Photo Du Jour #46: Street Art For Sale in Luang Prabang

With vivid strokes and vibrant hues, images of the Buddha, saffron-clad monks and shimmering banyan trees are depicted on handmade paper. The pictures are for sale in Luang Prabang’s markets and in streetside stands.


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8 Comments on “Photo Du Jour #46: Street Art For Sale in Luang Prabang

    • What’s wonderfully tempting is that these lovely pictures (I’m particularly drawn to the trees) are so affordable — just a few dollars! If only I didn’t fear they’d get all crumpled in my backpack during our travels… Thanks for dropping in, Cassie!

    • Perhaps you can swing by when you swoop back to your home continent! Luang Prabang has one of best handicraft markets I’ve ever seen – it was a bit easier to shop as a single gal during my first trip there, hence my limited purchases this time around! It’s always good to have a hubby ask if something is really needed, though, otherwise my luggage would be extremely obese! :-)

  1. Sometimes picking up the street art is worth the risk of getting crumpled. Especially if your travel plans don’t have you swinging back there again. I was lucky one time to find a unique block print at a farmers’ market in Lyon many years ago and to this day it still proudly hangs on my wall reminding me of my travels.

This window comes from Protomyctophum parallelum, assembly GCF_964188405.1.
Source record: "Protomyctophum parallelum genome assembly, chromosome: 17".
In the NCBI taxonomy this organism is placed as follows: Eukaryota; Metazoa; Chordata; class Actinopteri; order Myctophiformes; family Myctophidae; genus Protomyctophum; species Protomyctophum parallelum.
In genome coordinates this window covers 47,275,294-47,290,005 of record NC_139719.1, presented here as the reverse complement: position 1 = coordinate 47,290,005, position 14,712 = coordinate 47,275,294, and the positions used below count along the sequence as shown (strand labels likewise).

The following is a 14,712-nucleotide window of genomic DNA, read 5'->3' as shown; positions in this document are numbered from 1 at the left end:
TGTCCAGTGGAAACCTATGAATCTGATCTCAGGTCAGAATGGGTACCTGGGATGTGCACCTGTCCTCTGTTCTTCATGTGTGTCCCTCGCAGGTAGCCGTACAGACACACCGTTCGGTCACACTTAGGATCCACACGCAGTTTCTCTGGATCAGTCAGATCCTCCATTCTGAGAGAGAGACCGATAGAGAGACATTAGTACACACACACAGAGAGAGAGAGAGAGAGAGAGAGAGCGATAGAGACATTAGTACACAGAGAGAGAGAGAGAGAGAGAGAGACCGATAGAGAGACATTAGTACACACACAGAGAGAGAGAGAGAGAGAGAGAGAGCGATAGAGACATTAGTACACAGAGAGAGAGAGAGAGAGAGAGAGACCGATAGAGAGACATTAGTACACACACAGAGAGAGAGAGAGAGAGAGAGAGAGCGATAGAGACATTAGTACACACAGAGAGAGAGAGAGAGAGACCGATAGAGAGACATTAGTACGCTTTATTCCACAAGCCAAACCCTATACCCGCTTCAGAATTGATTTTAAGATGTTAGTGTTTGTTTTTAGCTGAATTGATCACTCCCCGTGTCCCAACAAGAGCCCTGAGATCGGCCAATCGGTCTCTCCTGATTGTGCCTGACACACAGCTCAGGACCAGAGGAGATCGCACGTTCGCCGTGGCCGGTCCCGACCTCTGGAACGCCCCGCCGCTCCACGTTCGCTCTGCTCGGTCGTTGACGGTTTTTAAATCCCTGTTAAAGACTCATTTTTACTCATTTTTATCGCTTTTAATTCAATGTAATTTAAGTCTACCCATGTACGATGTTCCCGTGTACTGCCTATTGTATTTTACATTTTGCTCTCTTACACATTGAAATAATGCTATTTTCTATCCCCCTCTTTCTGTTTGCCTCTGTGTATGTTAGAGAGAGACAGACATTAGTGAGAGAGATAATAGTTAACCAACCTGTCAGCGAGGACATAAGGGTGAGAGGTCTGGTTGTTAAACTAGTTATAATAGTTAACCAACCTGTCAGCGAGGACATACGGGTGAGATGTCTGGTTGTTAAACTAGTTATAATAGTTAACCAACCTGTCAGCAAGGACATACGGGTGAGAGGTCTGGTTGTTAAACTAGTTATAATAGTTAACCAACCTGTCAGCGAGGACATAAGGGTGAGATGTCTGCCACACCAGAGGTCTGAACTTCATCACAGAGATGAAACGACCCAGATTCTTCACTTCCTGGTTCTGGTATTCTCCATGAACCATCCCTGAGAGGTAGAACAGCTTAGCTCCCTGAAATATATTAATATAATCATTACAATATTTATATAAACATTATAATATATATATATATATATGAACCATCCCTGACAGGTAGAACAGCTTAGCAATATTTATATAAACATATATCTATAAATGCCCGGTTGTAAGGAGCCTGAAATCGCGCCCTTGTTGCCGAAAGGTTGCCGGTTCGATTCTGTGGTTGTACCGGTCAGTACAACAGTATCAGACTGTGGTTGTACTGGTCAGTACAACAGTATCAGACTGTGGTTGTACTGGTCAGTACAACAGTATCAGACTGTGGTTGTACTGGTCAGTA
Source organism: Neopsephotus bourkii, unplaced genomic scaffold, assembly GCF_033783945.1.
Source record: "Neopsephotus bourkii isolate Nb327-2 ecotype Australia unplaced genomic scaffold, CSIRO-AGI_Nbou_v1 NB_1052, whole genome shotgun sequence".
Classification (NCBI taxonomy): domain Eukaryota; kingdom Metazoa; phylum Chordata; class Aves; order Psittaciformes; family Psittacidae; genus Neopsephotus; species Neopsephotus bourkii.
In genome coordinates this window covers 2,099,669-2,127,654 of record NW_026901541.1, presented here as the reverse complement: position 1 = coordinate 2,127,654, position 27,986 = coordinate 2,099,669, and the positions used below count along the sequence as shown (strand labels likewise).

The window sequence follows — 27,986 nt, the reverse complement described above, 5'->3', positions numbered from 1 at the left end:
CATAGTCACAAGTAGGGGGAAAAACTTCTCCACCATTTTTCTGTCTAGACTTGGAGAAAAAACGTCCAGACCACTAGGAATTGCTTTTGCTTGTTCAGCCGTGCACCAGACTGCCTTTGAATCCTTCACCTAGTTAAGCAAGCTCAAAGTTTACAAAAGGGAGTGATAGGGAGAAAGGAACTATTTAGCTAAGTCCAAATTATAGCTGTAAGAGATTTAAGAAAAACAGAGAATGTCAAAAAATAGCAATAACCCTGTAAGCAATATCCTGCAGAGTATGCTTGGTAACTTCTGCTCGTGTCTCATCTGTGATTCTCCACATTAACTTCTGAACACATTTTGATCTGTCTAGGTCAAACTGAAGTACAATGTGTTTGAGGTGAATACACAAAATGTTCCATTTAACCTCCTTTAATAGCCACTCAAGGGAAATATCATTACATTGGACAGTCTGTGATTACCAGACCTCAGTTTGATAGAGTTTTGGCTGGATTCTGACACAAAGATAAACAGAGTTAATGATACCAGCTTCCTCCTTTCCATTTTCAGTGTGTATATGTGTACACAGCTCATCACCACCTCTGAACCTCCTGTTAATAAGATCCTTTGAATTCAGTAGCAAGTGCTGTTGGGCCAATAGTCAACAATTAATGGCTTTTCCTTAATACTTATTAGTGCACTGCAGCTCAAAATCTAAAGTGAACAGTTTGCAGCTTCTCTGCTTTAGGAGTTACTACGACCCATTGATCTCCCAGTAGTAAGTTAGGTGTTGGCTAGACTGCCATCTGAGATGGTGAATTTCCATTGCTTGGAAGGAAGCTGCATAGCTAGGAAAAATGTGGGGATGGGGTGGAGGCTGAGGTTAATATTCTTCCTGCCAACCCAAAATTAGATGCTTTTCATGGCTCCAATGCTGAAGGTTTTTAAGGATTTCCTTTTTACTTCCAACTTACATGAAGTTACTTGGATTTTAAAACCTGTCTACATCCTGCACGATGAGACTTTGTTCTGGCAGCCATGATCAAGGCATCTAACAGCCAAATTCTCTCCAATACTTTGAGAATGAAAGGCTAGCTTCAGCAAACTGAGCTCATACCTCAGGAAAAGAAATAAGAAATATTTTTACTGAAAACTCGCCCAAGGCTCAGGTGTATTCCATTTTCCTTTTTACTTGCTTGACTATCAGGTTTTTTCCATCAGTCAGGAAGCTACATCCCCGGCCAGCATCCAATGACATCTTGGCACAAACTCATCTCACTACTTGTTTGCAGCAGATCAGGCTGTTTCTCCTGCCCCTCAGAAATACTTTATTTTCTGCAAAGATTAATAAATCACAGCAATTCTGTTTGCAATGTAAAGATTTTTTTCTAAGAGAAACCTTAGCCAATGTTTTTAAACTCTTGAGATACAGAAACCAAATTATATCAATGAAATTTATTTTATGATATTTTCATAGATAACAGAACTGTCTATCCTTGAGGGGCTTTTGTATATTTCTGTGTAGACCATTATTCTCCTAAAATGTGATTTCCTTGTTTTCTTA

• I so agree! When I tiptoed through Luang Prabang on a 3-week SE Asian adventure in 2009, I purchased a lovely picture similar to these – with Buddha seated under a banyan tree. By the time the rolled piece of art had made it home, it had creases – a now-charming addition that reminds me of the journey the picture went on. It’s now one of the favorites that seems so at home with my other items from around the world. Perhaps now seeing the freedom that can come from having less, I’m trying to minimize my new acquisitions though. :)

      Your block print sounds lovely! Being a francophile, I have a soft spot for French antiques and trinkets.

    • Jane, as I looked at them more closely, I was wondering if perhaps they could be duplicated back home. Just as many of the temples in Luang Prabang are decorated with stencils, I think the same technique may apply with these pictures. The challenge might be in finding large sheets of beautifully-handmade paper, though!

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